Twenty years have gone by since the ideas of ‘shared responsibility’ for all countries and ‘sustainable development’ of our planet were firmly put on the table. So many of us expected this meeting to – finally – offer a global framework with specific and detailed agreements to address the rapid environmental destruction of our planet.
However, not only did our leaders fail to agree on clear strategies to address the profound dangers of our unsustainable lifestyle, but it became even clearer that the obstacles to this goal have become greater than ever. The final declaration is little more than 283 paragraphs of formalities: diagnoses are made on past diagnoses; shared concerns about the global environmental crisis are repeated again and again; the urgent need for action is expressed in various ways.
Furthermore, the new text now uses ‘sustained growth’ to refer to what in 1992 was called sustainability. This begs an obvious question: how far can we take sustained growth in a world that depends on non-renewable natural resources? Doesn’t that contradict the basic definition of sustainability?
The work of some delegations deserves to be mentioned. The US was the only one capable of imposing specific desires: it was able to veto (as is now the custom) specific references to patterns of overconsumption and waste, which, unfortunately, are becoming desired lifestyles to people in developing societies. Moreover, they managed to do this without President Obama; who like Britain’s Cameron and Germany’s Merkel, failed to show up at the summit.
Colombia’s participation was equally interesting. While the Colombian delegation was dedicated to promoting the Sustainable Development Goals (SDGs), President Santos made several references to large mining initiatives – the cornerstone of his government’s development agenda.
After a lengthy process which began in early 2011, and which sent the team of deputy minister Londoño around the world several times, paragraphs 245 to 251 of the declaration refer to the SDGs; however, no single idea is developed in detail. Only a promise was made to address them in detail at a later occasion.
Fortunately, the Summit left us one priceless gift: the 10 minutes during which the President of Uruguay, José Mujica, lectured the honourable representatives of 193 countries (see video above). It will be remembered as a speech, or as he calls it “a moment of teeth grinding”, that masterfully sums up the problem, the guilty ones, and the solution(s).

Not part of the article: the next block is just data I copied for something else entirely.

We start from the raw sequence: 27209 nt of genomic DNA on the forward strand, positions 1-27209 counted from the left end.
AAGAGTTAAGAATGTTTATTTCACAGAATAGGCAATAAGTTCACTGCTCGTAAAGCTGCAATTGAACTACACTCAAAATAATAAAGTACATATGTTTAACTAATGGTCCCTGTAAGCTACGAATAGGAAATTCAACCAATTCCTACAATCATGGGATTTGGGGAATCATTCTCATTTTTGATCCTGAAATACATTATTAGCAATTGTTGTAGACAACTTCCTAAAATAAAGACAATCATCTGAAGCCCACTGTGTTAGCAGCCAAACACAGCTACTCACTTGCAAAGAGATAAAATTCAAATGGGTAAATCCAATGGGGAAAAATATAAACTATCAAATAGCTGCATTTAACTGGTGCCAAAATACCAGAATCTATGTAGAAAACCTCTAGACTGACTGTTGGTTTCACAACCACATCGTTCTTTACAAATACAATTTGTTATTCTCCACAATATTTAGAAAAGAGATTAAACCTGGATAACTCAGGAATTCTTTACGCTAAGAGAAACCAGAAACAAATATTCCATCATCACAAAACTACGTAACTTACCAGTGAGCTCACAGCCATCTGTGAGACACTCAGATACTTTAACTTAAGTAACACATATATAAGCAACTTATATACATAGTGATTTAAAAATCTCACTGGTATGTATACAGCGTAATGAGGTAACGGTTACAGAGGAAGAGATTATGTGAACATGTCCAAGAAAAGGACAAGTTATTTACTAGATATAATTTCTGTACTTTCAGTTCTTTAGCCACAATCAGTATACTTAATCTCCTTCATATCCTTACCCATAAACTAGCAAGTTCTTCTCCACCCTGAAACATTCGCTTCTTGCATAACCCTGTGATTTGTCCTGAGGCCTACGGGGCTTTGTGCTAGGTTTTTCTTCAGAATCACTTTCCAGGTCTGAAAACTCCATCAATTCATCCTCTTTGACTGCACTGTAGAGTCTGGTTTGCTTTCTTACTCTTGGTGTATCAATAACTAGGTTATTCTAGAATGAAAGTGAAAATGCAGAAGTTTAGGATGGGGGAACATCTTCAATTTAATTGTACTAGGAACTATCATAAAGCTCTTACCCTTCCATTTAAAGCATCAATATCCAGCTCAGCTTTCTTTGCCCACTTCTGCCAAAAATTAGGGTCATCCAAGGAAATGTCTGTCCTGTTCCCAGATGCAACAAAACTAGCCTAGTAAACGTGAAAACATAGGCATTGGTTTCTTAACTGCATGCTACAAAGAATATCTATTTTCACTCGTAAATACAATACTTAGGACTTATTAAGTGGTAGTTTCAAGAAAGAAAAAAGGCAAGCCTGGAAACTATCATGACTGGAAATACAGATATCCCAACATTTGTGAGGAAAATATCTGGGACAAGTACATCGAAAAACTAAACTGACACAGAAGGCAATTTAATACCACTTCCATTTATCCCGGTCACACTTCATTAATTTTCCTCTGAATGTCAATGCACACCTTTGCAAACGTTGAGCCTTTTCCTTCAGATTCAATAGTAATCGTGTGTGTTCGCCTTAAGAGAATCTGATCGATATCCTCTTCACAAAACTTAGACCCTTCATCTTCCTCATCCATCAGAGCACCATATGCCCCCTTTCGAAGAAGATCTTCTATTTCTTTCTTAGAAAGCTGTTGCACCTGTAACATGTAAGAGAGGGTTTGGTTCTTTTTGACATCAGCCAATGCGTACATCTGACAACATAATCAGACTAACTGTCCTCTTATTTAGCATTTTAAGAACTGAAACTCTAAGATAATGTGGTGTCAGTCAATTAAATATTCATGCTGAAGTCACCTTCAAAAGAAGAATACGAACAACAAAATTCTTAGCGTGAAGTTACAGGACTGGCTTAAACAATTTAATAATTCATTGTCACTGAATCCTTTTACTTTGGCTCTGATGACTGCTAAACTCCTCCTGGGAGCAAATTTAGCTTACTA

President Mujica, who is also famous for donating 90 per cent of his salary to charity (dear reader: please compare this to your own political representatives), offers us a profound insight into ethics and life. His bombshell, coming 4 minutes 10 seconds into the speech, sums up our global sustainability catastrophe which will no doubt remain the case for the next 20 years: “The great crisis is not an ecological crisis, but rather a political one”.
Just how sustainable your city is begins at your own doorstep. As a citizen, you play your role directly through your own lifestyle, but you also need to hold you representatives to account.
It was clear during the first quarter of the year that bicycles were not a priority for the city administration in Medellín, Colombia. There were no hints from city officials responsible for the 4-year city development plan, that the bike would even be considered as part of an integrated transport system for the metropolitan region.
However, in late May 2012, during the final debate for the development plan in the city council, an engaged group of citizens managed – against all odds – to ensure the final text included pro-bicycle policies.
Yet beyond the shameful stance towards pedestrians and cyclists from the city Departments of Transport and Public Works, what really troubled me was the general reticence of fellow citizens.
No city in the world should allow people to continuously criticize public decisions – unless these criticisms are accompanied by organized citizen-led proposals; a crucial phenomenon in kickstarting democracy. This apathy is a clear sign of what political scientist Federico Hoyos calls ‘appeased democracy’.
It’s easy to curse the poor sustainability of our cities, yet very difficult to contribute with evidence-based proposals to create better societies, and even harder to lead by example.
Have you gone to the trouble of visiting your local councillor’s office, to share your views on mobility or pollution problems? Have you read the development plan of your city or region, and banded together with friends to communicate en masse with the pertinent officials? Of course many will say ‘they are not going to listen’. But that’s the oldest and laziest excuse in the book.